Sleep-related deaths are the most common cause of death for infants 1-12 months of age. The American Academy of Pediatrics recommends that infants sleep on their back on a firm mattress, without loose bedding. However, many parents use sitting or carrying devices, such as car seats, swings, or bouncers, as alternative sleeping environments, which could lead to potential injury or death. In a new study, researchers show how the improper use of these items can lead to infant deaths and give parents seven tips to protect their children.
Cribs Are For Sleeping, Car Seats Are For Traveling: Danger In Using Sitting and Carrying Devices For Sleeping Infants
Cincinnati, OH -- Sleep-related deaths are the most common cause of death for infants 1-12 months of age. The American Academy of Pediatrics recommends that infants sleep on their back on a firm mattress, without loose bedding. However, many parents use sitting or carrying devices, such as car seats, swings, or bouncers, as alternative sleeping environments, which could lead to potential injury or death. In a new study scheduled for publication in The Journal of Pediatrics, researchers describe how the improper use of these items can lead to infant deaths.
Erich K. Batra, MD, Penn State Milton S. Hershey Medical Center, and colleagues from the US Consumer Product Safety Commission and Children’s National Medical Center reviewed deaths that were reported to the US Consumer Product Safety Commission, of children under 2 years of age that occurred in sitting and carrying devices between April 2004 and December 2008. According to Dr. Batra, “Many parents use sitting or carrying devices, not realizing that there are hazards when they do this.” The data include information from death certificates, reports from medical examiners and coroners, and interviews with family members and witnesses.
The researchers analyzed records for 47 deaths associated with sitting and carrying devices; all but one were attributed to asphyxia (positional or strangulation). Two-thirds of the cases involved car seats; strangulation from straps accounted for 52% of the car seat deaths. The remainder of deaths occurred in slings, swings, bouncers, and strollers. The elapsed time from when the infants were last seen alive to when they were discovered ranged from as little as four minutes to up to 11 hours. The study included newborns as well as toddlers.
It is important to note that an infant in a properly positioned car seat, in a car, with properly attached straps is at little risk from a suffocation injury. However, contrary to popular belief, the restraints and design of infant sitting or carrying devices are not intended for unsupervised sleeping. “Infants and young children should not be left unsupervised when using a sitting or carrying device due to the risk of suffocation and death,” notes Dr. Batra.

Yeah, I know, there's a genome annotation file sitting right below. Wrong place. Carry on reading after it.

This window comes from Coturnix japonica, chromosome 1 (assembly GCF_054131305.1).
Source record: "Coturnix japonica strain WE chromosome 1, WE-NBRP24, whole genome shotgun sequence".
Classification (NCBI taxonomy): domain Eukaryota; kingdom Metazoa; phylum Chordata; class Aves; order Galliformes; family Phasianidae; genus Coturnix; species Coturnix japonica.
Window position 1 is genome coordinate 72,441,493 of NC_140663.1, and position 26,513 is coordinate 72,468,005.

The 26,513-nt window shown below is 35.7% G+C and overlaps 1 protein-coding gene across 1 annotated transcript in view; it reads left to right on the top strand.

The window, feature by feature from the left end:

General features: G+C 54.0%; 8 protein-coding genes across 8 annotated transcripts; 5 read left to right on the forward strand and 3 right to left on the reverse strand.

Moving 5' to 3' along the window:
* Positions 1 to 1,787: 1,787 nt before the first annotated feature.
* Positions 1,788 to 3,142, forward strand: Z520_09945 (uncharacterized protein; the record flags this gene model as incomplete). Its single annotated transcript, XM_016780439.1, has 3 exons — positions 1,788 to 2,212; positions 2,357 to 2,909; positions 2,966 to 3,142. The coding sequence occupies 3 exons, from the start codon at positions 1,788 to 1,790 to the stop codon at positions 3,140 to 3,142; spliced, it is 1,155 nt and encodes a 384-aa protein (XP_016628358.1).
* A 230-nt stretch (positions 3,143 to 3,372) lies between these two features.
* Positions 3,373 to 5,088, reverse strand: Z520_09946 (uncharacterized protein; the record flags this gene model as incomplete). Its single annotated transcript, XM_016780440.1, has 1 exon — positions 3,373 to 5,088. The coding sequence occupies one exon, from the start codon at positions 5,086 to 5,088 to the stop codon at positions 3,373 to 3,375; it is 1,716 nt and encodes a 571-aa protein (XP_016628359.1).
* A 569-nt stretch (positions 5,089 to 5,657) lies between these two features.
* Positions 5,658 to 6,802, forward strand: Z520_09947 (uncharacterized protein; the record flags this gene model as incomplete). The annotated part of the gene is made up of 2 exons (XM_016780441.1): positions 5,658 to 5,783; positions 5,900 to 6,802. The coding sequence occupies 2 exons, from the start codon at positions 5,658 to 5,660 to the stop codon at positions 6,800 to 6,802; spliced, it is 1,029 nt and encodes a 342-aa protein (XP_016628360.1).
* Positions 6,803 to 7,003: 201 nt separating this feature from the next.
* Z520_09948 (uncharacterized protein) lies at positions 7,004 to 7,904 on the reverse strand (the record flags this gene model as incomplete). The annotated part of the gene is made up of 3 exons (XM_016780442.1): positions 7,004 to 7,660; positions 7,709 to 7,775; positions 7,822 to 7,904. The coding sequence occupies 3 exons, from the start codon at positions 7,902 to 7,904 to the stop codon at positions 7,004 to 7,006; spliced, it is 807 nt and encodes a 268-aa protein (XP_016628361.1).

The authors offer the following advice to parents when using infant sitting or carrying devices:
1. Do not leave children unsupervised (awake or asleep);
2. Never leave children in a car seat with unbuckled or partially buckled straps;
3. Car seats should never be placed on a soft or unstable surface;
4. Infants in bouncers, strollers, and swings may be able to maneuver into positions that could compromise their airway; straps on these devices may not prevent infants from getting into hazardous situations;
5. Ensure that infants cannot twist their heads into soft bedding or slump forward in a seat; restraints should be used according to manufacturer’s instructions;
6. Slings are particularly hazardous because of their design and the ease with which an infant’s airway can be collapsed. If used, the infant’s face should be “visible and kissable” at all times; and
7. Do not place more than one infant together in a swing meant for one infant.
Full bibliographic information
“Hazards Associated with Sitting and Carrying Devices for Children Two Years and Younger,” by Erich K. Batra, MD, Jonathan D. Midgett, PhD, and Rachel Y. Moon, MD, appears in The Journal of Pediatrics (www.jpeds.com), DOI 10.1016/j.jpeds.2015.03.044, published by Elsevier.